The Academy has awarded the M.W. Beijerinck Virology Prize 2004 to David C. Baulcombe, head of the Disease Resistance and Gene Silencing Department at the Sainsbury Laboratory in Norwich, United Kingdom, for his research on gene silencing as a natural defence mechanism against viruses.
Prof. David C. Baulcombe conducts research into the natural resistance to viruses in plants. Around ten years ago he demonstrated that gene silencing plays an important role in this process, and he also unravelled the underlying mechanism. It is not the genes themselves that are silenced; rather, their operation is disrupted by interference in the chain of events needed for viral reproduction. The building instructions in the RNA that is produced by a gene form part of that chain. Baulcombe discovered that plants are capable of recognising specific fragments of viral RNA and then destroying them. This prevents the RNA from performing its normal function in the reproduction of the virus, effectively making the plant resistant to that specific virus.
Baulcombe's laboratory then discovered that the recognising or tracing of specific RNA fragments is carried out by what he called 'small inhibitory RNA molecules' (siRNAs), which have the same structure as the RNA that they attack. It was then found that these siRNAs play a major role not only in plants, but also in animals and moulds. This in turn led to the discovery of other, very general mechanisms involved in gene regulation.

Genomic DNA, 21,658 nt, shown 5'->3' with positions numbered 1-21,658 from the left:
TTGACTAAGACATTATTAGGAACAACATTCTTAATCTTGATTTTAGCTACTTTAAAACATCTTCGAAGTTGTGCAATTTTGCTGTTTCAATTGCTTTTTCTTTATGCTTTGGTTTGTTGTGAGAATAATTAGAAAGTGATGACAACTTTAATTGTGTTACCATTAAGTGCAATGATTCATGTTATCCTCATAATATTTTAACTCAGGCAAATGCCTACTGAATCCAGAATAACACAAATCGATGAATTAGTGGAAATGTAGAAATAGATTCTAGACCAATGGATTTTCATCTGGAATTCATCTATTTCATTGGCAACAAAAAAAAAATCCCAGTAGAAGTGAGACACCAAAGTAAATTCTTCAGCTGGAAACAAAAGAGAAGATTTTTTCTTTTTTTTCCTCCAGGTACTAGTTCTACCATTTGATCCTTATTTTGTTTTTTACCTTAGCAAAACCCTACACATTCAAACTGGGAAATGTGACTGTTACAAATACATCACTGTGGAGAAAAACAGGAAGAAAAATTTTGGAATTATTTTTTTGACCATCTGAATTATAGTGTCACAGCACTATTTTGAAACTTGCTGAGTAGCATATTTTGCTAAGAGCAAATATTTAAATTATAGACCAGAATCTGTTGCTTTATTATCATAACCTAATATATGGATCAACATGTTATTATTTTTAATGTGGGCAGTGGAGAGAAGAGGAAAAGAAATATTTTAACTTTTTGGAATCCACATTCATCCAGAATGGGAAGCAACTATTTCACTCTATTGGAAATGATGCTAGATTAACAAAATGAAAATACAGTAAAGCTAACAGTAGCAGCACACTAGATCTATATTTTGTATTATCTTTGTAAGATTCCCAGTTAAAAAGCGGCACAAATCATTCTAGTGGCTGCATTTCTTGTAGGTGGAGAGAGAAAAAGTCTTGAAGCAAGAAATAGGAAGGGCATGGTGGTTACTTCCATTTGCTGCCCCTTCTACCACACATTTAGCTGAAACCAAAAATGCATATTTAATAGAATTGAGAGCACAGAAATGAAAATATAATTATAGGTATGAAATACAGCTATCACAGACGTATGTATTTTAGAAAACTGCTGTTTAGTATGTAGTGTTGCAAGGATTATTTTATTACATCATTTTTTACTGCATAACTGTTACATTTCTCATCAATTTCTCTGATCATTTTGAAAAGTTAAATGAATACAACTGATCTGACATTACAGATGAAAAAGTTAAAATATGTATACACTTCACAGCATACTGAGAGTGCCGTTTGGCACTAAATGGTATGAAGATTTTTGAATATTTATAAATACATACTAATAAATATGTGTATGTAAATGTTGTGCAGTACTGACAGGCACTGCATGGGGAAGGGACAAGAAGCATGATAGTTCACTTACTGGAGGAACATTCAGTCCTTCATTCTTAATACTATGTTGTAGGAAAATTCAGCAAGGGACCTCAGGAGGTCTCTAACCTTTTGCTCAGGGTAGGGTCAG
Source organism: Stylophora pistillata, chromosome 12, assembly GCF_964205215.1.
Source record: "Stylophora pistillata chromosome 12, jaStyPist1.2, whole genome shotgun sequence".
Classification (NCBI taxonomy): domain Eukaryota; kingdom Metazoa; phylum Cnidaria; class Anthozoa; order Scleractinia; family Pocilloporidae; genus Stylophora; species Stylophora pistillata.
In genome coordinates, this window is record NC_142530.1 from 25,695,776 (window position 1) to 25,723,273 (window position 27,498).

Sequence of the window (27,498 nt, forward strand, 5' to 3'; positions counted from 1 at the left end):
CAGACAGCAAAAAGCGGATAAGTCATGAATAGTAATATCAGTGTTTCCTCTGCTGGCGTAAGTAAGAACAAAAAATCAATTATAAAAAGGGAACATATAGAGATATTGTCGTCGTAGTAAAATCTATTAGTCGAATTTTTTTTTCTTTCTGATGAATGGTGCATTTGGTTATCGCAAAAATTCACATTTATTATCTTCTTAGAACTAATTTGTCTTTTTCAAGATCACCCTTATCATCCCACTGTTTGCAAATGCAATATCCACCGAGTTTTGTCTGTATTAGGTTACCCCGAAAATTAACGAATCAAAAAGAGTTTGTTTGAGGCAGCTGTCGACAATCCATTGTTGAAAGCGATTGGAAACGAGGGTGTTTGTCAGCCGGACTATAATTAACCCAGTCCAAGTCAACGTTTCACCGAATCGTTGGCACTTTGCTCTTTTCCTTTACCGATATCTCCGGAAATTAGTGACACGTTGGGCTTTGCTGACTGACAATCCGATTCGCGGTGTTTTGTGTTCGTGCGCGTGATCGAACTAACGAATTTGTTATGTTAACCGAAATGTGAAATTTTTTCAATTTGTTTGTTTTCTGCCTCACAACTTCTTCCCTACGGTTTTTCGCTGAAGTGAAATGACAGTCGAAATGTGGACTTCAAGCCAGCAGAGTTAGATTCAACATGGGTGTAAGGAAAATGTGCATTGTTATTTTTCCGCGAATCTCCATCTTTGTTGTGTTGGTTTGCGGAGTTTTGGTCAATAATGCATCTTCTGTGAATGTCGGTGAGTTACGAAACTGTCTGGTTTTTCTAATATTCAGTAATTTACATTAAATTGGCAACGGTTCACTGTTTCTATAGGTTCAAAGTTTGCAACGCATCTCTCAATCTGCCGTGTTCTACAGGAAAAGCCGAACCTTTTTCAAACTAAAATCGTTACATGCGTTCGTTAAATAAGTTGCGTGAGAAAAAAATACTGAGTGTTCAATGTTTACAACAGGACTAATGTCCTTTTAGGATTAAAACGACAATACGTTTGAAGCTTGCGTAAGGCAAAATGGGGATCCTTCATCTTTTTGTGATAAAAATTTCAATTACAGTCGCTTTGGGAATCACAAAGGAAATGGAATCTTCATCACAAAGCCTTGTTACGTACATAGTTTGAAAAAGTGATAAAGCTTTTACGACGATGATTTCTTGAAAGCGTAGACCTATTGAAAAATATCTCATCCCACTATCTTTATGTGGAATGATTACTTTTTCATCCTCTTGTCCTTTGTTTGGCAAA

Not only do Baulcombe's discoveries open the way to the unravelling of the function of genes, but they also offer the prospect of being able to render 'unhealthy' genes inoperable. The knowledge that has been gained on natural defence mechanisms thus forms the basis for a whole range of new experiments, and probably also new therapies.
About the laureate
Sir David C. Baulcombe (Solihull, UK, 1952), attained his PhD at the University of Edinburgh before going on to work in Montreal (McGill University) and Athens (US) (University of Georgia). In 1980, he returned to the UK to take up a post at the Plant Breeding Institute in Cambridge. Since 1988, he has been working at the Sainsbury Laboratory in Norwich, where he is also a professor at the University of East Anglia. David Baulcombe is a member of the Royal Society, and has won several other international prizes.
Hamilton, A.J. and Baulcombe, D.C. (1999) A novel species of small antisense RNA in posttranscriptional gene silencing. Science 286, 950-952
Voinnet, O., Vain, P., Angell, S. and Baulcombe, D.C. (1998) Systemic spread of sequence-specific transgene RNA degradation is initiated by localised introduction of ectopic promoterless DNA. Cell 95, 177-187